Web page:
It is an object of the invention to carry out the transmission by simple means and without the drawbacks inherent in the prior art.
According to the invention, the method of transmitting an image at reduced output consists for each image in the steps of:
analyzing the image in two fields;
numbering its values of luminosity;
coding the values of luminosity other than those of a given sequence by differential coding with temporal inter-field prediction, consisting in coding the value of luminosity of a running point as a function of the one of adjacent points belonging to the same line on the one hand, and of adjacent points belonging to the preceding line of the other field of the same image, on the other hand;
coding the values of the given sequence which are intended for initialization of coding and decoding, by another type of coding;
transmitting all coded values;
decoding the coded values intended for initialization by the inverse method of the other type of coding;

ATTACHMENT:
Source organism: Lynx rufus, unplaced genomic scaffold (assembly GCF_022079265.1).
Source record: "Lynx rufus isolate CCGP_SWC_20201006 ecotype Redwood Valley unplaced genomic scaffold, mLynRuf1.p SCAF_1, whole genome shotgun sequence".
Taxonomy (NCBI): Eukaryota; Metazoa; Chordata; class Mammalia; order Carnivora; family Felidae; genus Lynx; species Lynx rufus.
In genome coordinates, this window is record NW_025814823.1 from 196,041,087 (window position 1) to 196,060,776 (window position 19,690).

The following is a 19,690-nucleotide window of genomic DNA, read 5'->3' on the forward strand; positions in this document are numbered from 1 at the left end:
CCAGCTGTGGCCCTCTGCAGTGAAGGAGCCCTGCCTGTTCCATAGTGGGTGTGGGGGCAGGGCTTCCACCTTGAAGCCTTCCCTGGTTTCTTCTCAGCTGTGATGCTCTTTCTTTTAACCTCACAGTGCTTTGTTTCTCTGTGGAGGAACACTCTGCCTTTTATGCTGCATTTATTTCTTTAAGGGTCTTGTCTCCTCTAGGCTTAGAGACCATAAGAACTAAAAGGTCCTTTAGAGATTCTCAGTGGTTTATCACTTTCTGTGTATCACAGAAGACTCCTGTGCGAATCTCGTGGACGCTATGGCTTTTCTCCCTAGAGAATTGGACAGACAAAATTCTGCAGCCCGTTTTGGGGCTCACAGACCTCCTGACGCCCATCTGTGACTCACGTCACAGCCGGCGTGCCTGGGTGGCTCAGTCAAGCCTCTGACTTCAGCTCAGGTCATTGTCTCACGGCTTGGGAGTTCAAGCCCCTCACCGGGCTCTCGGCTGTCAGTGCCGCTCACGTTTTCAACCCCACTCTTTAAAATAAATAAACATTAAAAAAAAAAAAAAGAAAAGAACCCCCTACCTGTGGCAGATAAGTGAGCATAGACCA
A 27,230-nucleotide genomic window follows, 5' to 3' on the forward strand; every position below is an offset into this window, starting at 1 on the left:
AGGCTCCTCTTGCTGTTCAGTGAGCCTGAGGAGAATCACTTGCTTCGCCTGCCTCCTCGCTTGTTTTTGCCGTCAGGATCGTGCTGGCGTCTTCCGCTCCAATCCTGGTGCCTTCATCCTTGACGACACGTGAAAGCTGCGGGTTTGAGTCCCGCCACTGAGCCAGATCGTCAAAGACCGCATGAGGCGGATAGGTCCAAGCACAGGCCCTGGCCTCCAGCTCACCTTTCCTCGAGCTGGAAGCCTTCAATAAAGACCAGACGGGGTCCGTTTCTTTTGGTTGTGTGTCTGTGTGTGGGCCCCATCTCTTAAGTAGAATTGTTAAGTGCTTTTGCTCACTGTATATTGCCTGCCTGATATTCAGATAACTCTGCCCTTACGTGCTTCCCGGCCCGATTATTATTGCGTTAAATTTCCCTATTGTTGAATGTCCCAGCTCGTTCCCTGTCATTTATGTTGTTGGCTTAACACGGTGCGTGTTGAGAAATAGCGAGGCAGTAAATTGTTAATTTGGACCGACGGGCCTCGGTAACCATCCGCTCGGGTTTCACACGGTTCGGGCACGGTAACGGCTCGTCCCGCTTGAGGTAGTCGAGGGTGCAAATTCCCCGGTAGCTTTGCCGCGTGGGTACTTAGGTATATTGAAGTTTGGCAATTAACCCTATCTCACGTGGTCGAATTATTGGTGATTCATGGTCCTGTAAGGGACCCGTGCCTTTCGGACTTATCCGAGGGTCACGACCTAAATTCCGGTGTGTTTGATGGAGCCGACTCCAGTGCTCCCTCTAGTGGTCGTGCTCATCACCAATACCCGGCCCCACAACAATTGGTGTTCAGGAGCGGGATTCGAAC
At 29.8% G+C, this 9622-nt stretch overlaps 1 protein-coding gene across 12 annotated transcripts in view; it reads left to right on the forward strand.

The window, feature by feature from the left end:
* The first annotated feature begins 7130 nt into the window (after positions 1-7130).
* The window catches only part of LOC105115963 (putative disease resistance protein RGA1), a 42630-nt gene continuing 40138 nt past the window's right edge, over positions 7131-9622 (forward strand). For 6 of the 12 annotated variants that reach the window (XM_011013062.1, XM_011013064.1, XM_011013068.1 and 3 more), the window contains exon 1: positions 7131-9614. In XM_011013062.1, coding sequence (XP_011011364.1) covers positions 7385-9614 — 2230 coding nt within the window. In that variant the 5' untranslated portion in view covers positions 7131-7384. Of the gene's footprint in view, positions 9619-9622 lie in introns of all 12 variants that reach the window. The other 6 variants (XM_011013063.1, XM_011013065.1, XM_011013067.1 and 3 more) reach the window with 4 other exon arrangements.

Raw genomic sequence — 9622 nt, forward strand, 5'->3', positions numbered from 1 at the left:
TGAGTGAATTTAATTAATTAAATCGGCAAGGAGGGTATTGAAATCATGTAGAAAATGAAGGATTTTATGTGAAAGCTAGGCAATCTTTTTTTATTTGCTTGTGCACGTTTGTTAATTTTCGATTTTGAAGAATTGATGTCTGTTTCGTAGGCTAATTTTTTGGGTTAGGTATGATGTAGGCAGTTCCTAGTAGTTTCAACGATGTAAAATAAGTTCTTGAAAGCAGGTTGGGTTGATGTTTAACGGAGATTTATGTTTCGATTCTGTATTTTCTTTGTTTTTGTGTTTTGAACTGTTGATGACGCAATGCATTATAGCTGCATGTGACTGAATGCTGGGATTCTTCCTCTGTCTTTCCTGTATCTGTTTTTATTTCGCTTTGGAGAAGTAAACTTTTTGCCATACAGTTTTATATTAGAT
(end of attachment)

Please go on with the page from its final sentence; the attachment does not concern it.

decoding the other coded values by the inverse method of differential coding with inter-field prediction;
and resetting an image from the group of decoded values.
The initialization is, for example, a line of medium grey luminosity, not transmitted but known to the emitter and receiver means. It allows the starting of the coding process and then the converging toward an operation where the errors due to coding are negligible.
In another embodiment the initialization is made by at least one image line which is coded in differential coding at a uni-dimensional space prediction, which necessitates calculating means of prediction capable of generating the two types of prediction, one the uni-dimensional space prediction for the initialization line and one the temporal inter-field prediction for the other image lines.
The invention also provides a transmission system for images to carry out the said method.
The invention will be better understood by referring to the following description and drawings which show:
FIG. 1--in a schematic view an example of embodiment of the system of transmission of images according to the invention;
FIG. 2--a schematic view of the data compression and expansion means, used in an example of embodiment for the transmitter;
FIG. 3--a schematic view of the data expansion means, used in an example of embodiment for the receiver;
FIG. 4--a schematic view of an example of the means of calculating the prediction in the transmitter or the receiver of images according to the invention.